Karl R. Fink has been a partner at Fitch Even since 1995 and is co-chair of the Litigation Practice Group. His practice includes all aspects of commercial litigation and intellectual property litigation, creation, management, enforcement, and licensing, with particular emphasis on patent litigation. Karl has been a full-time first-chair trial lawyer since 1981, handling hundreds of lawsuits in state and federal courts across the country, both at trial and on appeal, as well as in the International Trade Commission. His litigation practice also includes the handling of inter partes reviews in the U.S. Patent and Trademark Office.
Karl represents numerous public and privately held companies, ranging in size from start-ups to Fortune 100 companies. Clients have sought his counsel in a wide variety of intellectual property, commercial, and tort litigations, both on the plaintiff's side and the defendant's side. Karl handles alternative-fee and contingent-fee actions, as well as traditional hourly fee matters.
Karl has litigated complex cases involving an extensive range of technologies, products, industries, and issues. These include the following:
- Gypsum wallboard
- Advertising literature
- Foam padding for sports use
- Remote controls
- Digital imaging
- Interactive computer interfaces
- Electronic signaling, encryption
- Digital media
- Graphical user interfaces
- Data transmission
- Convergence of data
- Sound and video transmission
- Mechanical controls
- Medical devices
- Blood processing
- Digital microscopy
- Farm equipment
- Furniture design
- Mineral processing
- Disposable diapers
- Electronic components
- Fire and smoke alarms
- Car waxers
- Sirens and alarms
- Soap dispensers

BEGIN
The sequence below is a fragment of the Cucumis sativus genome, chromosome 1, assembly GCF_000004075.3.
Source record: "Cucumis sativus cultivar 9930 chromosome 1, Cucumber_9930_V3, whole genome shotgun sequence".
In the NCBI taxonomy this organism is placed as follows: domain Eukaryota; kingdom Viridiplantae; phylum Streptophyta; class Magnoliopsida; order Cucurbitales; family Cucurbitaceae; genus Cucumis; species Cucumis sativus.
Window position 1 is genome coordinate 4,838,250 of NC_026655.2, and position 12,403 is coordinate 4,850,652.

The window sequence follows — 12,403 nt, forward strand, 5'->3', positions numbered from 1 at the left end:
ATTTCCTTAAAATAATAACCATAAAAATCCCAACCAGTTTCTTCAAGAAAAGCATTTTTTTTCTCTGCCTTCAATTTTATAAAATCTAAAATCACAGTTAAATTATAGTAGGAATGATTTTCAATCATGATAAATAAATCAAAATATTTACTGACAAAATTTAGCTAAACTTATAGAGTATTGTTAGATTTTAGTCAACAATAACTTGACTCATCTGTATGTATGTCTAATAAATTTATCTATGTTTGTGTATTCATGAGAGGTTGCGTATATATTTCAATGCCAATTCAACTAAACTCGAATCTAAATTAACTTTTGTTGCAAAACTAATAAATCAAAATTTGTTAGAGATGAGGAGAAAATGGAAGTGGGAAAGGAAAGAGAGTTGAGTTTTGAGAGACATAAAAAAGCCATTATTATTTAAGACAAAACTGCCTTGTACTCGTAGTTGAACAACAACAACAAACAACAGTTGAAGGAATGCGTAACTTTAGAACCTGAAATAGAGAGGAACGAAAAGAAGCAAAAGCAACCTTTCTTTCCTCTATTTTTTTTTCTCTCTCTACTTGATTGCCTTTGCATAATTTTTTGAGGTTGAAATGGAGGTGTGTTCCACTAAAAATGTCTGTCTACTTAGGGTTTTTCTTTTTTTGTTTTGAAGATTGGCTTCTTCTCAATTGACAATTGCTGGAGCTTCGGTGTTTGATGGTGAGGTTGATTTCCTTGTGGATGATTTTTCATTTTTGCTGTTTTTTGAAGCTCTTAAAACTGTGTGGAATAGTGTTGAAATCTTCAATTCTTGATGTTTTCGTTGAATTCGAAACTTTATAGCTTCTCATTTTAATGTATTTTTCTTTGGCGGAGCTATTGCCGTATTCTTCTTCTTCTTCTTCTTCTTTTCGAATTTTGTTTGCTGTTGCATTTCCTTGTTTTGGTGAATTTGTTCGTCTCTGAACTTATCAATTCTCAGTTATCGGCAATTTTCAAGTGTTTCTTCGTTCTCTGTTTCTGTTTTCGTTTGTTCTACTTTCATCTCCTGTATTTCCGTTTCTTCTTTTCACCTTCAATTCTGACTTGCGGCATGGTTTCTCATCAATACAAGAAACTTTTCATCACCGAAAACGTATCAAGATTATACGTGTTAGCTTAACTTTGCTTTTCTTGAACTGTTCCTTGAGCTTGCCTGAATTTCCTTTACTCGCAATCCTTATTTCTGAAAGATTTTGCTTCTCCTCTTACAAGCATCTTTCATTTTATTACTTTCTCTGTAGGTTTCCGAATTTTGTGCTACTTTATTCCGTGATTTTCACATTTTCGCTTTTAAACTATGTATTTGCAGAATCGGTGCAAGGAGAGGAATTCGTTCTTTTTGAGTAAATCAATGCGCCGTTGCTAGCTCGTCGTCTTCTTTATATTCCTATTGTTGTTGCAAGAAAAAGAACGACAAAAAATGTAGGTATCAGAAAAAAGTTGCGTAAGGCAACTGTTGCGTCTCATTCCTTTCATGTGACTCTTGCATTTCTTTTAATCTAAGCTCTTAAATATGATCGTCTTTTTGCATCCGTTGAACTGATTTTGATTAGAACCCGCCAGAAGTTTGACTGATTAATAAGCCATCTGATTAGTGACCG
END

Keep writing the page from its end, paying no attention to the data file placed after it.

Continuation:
- Engine cooling systems
- Windshield wipers
- Printing presses
- Punch and brake presses
- Trademarks, and
Karl has played a leading role in numerous successful patent enforcement and licensing campaigns on behalf of the firm's clients. Clients also rely on Karl for advice regarding infringement, validity and patentability opinions, IP valuation, joint ventures, IP licensing, and other related business decisions.
In addition, Karl has handled numerous civil rights actions on behalf of inmates in Illinois correctional centers through the Trial Bar Pro Bono Program of the U.S. District Court for the Northern District of Illinois.
Karl previously served as Fitch Even’s Managing Partner.
Limestone Memory Systems LLC v. Micron Technology, Inc. et al. (N.D. Cal. 2016–20). Represented plaintiff in patent litigation involving semiconductor memory devices. Case settled shortly before trial.
United States Gypsum Co. v. National Gypsum Corp. (D. Del. 2017–19). Represented plaintiff in patent litigation involving gypsum wallboard composition and manufacture. Obtained settlement on a confidential basis.
National Gypsum Corp. v. United States Gypsum Co. (PTAB 2017). Represented patent owner USG in seven IPR proceedings filed against patents directed to gypsum wallboard manufacturing technology. After submission of petitions, preliminary responses, and expert declarations, the PTAB denied institution of trial in all proceedings.
Vaxcel Int’l Co., Ltd. v. HeathCo, LLC, et al. (N.D. Ill. 2015). Represented defendant in patent litigation involving dimmable LED lighting technology. Obtained favorable settlement on a confidential basis.